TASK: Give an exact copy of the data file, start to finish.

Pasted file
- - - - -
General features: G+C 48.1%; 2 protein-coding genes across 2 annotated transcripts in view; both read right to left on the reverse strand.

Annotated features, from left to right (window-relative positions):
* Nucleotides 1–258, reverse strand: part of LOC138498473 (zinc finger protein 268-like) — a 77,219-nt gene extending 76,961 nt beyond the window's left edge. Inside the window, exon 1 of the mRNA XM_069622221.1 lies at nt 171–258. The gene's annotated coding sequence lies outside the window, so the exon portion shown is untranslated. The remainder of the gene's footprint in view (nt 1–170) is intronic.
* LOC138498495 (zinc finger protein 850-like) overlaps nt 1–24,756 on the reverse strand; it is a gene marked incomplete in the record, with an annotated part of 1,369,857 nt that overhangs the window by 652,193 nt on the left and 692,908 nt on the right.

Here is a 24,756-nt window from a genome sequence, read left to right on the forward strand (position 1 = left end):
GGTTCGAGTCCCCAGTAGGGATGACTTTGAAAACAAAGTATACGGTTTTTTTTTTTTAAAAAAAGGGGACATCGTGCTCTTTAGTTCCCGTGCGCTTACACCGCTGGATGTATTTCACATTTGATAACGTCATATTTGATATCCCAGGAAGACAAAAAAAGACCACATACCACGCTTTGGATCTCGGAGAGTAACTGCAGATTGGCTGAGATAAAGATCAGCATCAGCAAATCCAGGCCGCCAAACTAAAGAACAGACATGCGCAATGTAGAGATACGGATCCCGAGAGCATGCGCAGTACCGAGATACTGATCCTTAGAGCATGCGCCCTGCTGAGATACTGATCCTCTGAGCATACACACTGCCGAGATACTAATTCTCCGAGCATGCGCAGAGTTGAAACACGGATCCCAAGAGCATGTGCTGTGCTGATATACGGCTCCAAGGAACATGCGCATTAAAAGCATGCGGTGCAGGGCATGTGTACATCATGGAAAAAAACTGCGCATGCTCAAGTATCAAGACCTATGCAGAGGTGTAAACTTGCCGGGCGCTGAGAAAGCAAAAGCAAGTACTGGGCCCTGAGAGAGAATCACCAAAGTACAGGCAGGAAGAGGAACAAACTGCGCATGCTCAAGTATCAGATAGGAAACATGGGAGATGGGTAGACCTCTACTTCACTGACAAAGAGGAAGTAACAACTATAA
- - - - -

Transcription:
General features: G+C 48.1%; 2 protein-coding genes across 2 annotated transcripts in view; both read right to left on the reverse strand.

Annotated features, from left to right (window-relative positions):
* Nucleotides 1–258, reverse strand: part of LOC138498473 (zinc finger protein 268-like) — a 77,219-nt gene extending 76,961 nt beyond the window's left edge. Inside the window, exon 1 of the mRNA XM_069622221.1 lies at nt 171–258. The gene's annotated coding sequence lies outside the window, so the exon portion shown is untranslated. The remainder of the gene's footprint in view (nt 1–170) is intronic.
* LOC138498495 (zinc finger protein 850-like) overlaps nt 1–24,756 on the reverse strand; it is a gene marked incomplete in the record, with an annotated part of 1,369,857 nt that overhangs the window by 652,193 nt on the left and 692,908 nt on the right.

Here is a 24,756-nt window from a genome sequence, read left to right on the forward strand (position 1 = left end):
GGTTCGAGTCCCCAGTAGGGATGACTTTGAAAACAAAGTATACGGTTTTTTTTTTTTAAAAAAAGGGGACATCGTGCTCTTTAGTTCCCGTGCGCTTACACCGCTGGATGTATTTCACATTTGATAACGTCATATTTGATATCCCAGGAAGACAAAAAAAGACCACATACCACGCTTTGGATCTCGGAGAGTAACTGCAGATTGGCTGAGATAAAGATCAGCATCAGCAAATCCAGGCCGCCAAACTAAAGAACAGACATGCGCAATGTAGAGATACGGATCCCGAGAGCATGCGCAGTACCGAGATACTGATCCTTAGAGCATGCGCCCTGCTGAGATACTGATCCTCTGAGCATACACACTGCCGAGATACTAATTCTCCGAGCATGCGCAGAGTTGAAACACGGATCCCAAGAGCATGTGCTGTGCTGATATACGGCTCCAAGGAACATGCGCATTAAAAGCATGCGGTGCAGGGCATGTGTACATCATGGAAAAAAACTGCGCATGCTCAAGTATCAAGACCTATGCAGAGGTGTAAACTTGCCGGGCGCTGAGAAAGCAAAAGCAAGTACTGGGCCCTGAGAGAGAATCACCAAAGTACAGGCAGGAAGAGGAACAAACTGCGCATGCTCAAGTATCAGATAGGAAACATGGGAGATGGGTAGACCTCTACTTCACTGACAAAGAGGAAGTAACAACTATAA